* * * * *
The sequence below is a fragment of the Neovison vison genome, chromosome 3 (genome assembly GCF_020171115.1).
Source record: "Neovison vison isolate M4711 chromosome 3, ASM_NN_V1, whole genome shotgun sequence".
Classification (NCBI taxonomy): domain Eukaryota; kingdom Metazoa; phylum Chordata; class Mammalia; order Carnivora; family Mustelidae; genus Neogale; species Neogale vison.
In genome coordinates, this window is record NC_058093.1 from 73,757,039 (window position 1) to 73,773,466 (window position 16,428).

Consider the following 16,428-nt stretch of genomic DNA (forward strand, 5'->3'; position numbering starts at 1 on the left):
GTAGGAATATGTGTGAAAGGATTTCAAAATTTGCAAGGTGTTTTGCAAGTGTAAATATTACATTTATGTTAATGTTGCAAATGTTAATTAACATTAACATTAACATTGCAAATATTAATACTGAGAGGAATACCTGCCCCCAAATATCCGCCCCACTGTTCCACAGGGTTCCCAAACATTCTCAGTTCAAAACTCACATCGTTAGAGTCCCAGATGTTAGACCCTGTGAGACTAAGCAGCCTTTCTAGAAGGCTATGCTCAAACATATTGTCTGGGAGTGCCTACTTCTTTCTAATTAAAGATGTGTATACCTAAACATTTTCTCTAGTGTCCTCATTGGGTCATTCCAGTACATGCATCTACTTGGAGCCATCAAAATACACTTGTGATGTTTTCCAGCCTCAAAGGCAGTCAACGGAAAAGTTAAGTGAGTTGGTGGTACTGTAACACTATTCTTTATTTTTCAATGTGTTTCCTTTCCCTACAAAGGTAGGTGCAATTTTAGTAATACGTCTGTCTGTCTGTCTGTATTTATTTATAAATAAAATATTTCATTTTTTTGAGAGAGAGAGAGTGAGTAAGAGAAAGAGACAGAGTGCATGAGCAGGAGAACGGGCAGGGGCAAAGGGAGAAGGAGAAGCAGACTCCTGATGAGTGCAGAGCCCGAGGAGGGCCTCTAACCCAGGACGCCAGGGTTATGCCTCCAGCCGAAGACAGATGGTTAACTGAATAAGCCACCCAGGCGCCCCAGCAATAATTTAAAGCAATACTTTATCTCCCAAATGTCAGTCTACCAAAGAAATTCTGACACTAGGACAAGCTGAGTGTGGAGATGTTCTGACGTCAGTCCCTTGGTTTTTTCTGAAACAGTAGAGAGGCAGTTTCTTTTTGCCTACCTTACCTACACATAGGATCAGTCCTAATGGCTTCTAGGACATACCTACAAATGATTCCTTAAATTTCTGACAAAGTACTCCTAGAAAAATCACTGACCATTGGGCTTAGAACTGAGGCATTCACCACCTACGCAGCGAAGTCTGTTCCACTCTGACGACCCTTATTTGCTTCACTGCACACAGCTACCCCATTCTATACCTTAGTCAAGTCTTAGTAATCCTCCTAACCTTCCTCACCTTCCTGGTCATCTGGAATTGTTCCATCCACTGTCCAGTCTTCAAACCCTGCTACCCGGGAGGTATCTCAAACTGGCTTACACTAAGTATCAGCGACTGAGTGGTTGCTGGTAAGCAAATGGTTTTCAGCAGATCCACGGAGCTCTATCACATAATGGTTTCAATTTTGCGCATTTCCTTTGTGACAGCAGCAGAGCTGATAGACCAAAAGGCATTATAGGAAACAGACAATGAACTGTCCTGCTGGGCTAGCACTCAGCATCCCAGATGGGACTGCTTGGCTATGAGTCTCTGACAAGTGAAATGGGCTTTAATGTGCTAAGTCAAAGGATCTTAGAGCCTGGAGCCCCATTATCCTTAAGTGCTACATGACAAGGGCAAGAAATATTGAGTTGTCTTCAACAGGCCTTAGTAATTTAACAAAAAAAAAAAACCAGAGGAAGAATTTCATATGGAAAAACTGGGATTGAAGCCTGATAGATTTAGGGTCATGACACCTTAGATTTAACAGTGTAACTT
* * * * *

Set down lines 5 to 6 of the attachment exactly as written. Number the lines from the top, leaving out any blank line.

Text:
Consider the following 16,428-nt stretch of genomic DNA (forward strand, 5'->3'; position numbering starts at 1 on the left):
GTAGGAATATGTGTGAAAGGATTTCAAAATTTGCAAGGTGTTTTGCAAGTGTAAATATTACATTTATGTTAATGTTGCAAATGTTAATTAACATTAACATTAACATTGCAAATATTAATACTGAGAGGAATACCTGCCCCCAAATATCCGCCCCACTGTTCCACAGGGTTCCCAAACATTCTCAGTTCAAAACTCACATCGTTAGAGTCCCAGATGTTAGACCCTGTGAGACTAAGCAGCCTTTCTAGAAGGCTATGCTCAAACATATTGTCTGGGAGTGCCTACTTCTTTCTAATTAAAGATGTGTATACCTAAACATTTTCTCTAGTGTCCTCATTGGGTCATTCCAGTACATGCATCTACTTGGAGCCATCAAAATACACTTGTGATGTTTTCCAGCCTCAAAGGCAGTCAACGGAAAAGTTAAGTGAGTTGGTGGTACTGTAACACTATTCTTTATTTTTCAATGTGTTTCCTTTCCCTACAAAGGTAGGTGCAATTTTAGTAATACGTCTGTCTGTCTGTCTGTATTTATTTATAAATAAAATATTTCATTTTTTTGAGAGAGAGAGAGTGAGTAAGAGAAAGAGACAGAGTGCATGAGCAGGAGAACGGGCAGGGGCAAAGGGAGAAGGAGAAGCAGACTCCTGATGAGTGCAGAGCCCGAGGAGGGCCTCTAACCCAGGACGCCAGGGTTATGCCTCCAGCCGAAGACAGATGGTTAACTGAATAAGCCACCCAGGCGCCCCAGCAATAATTTAAAGCAATACTTTATCTCCCAAATGTCAGTCTACCAAAGAAATTCTGACACTAGGACAAGCTGAGTGTGGAGATGTTCTGACGTCAGTCCCTTGGTTTTTTCTGAAACAGTAGAGAGGCAGTTTCTTTTTGCCTACCTTACCTACACATAGGATCAGTCCTAATGGCTTCTAGGACATACCTACAAATGATTCCTTAAATTTCTGACAAAGTACTCCTAGAAAAATCACTGACCATTGGGCTTAGAACTGAGGCATTCACCACCTACGCAGCGAAGTCTGTTCCACTCTGACGACCCTTATTTGCTTCACTGCACACAGCTACCCCATTCTATACCTTAGTCAAGTCTTAGTAATCCTCCTAACCTTCCTCACCTTCCTGGTCATCTGGAATTGTTCCATCCACTGTCCAGTCTTCAAACCCTGCTACCCGGGAGGTATCTCAAACTGGCTTACACTAAGTATCAGCGACTGAGTGGTTGCTGGTAAGCAAATGGTTTTCAGCAGATCCACGGAGCTCTATCACATAATGGTTTCAATTTTGCGCATTTCCTTTGTGACAGCAGCAGAGCTGATAGACCAAAAGGCATTATAGGAAACAGACAATGAACTGTCCTGCTGGGCTAGCACTCAGCATCCCAGATGGGACTGCTTGGCTATGAGTCTCTGACAAGTGAAATGGGCTTTAATGTGCTAAGTCAAAGGATCTTAGAGCCTGGAGCCCCATTATCCTTAAGTGCTACATGACAAGGGCAAGAAATATTGAGTTGTCTTCAACAGGCCTTAGTAATTTAACAAAAAAAAAAAACCAGAGGAAGAATTTCATATGGAAAAACTGGGATTGAAGCCTGATAGATTTAGGGTCATGACACCTTAGATTTAACAGTGTAACTT